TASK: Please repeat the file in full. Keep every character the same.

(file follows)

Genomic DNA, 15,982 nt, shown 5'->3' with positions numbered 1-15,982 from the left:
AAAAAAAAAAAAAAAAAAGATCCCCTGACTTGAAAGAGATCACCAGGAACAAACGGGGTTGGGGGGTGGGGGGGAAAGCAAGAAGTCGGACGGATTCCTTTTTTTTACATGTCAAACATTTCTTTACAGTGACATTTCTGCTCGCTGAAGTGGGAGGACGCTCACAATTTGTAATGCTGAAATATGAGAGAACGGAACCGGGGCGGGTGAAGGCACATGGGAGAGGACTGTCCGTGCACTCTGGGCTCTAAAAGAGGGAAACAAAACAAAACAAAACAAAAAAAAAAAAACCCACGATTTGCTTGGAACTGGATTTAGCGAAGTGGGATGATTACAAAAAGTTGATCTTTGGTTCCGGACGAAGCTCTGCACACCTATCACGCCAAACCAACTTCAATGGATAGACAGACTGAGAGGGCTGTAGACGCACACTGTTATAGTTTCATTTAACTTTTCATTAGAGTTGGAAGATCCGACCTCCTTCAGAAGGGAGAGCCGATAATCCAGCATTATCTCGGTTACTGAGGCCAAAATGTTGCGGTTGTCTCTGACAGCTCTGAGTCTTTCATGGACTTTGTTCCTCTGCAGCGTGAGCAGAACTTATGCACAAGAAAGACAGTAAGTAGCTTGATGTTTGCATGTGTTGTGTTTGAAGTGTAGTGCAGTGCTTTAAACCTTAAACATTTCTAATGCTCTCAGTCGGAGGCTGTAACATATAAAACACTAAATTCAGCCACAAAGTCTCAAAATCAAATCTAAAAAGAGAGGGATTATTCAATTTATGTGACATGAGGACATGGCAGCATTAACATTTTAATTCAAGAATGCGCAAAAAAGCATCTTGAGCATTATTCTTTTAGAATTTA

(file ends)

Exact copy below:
Genomic DNA, 15,982 nt, shown 5'->3' with positions numbered 1-15,982 from the left:
AAAAAAAAAAAAAAAAAAGATCCCCTGACTTGAAAGAGATCACCAGGAACAAACGGGGTTGGGGGGTGGGGGGGAAAGCAAGAAGTCGGACGGATTCCTTTTTTTTACATGTCAAACATTTCTTTACAGTGACATTTCTGCTCGCTGAAGTGGGAGGACGCTCACAATTTGTAATGCTGAAATATGAGAGAACGGAACCGGGGCGGGTGAAGGCACATGGGAGAGGACTGTCCGTGCACTCTGGGCTCTAAAAGAGGGAAACAAAACAAAACAAAACAAAAAAAAAAAAACCCACGATTTGCTTGGAACTGGATTTAGCGAAGTGGGATGATTACAAAAAGTTGATCTTTGGTTCCGGACGAAGCTCTGCACACCTATCACGCCAAACCAACTTCAATGGATAGACAGACTGAGAGGGCTGTAGACGCACACTGTTATAGTTTCATTTAACTTTTCATTAGAGTTGGAAGATCCGACCTCCTTCAGAAGGGAGAGCCGATAATCCAGCATTATCTCGGTTACTGAGGCCAAAATGTTGCGGTTGTCTCTGACAGCTCTGAGTCTTTCATGGACTTTGTTCCTCTGCAGCGTGAGCAGAACTTATGCACAAGAAAGACAGTAAGTAGCTTGATGTTTGCATGTGTTGTGTTTGAAGTGTAGTGCAGTGCTTTAAACCTTAAACATTTCTAATGCTCTCAGTCGGAGGCTGTAACATATAAAACACTAAATTCAGCCACAAAGTCTCAAAATCAAATCTAAAAAGAGAGGGATTATTCAATTTATGTGACATGAGGACATGGCAGCATTAACATTTTAATTCAAGAATGCGCAAAAAAGCATCTTGAGCATTATTCTTTTAGAATTTA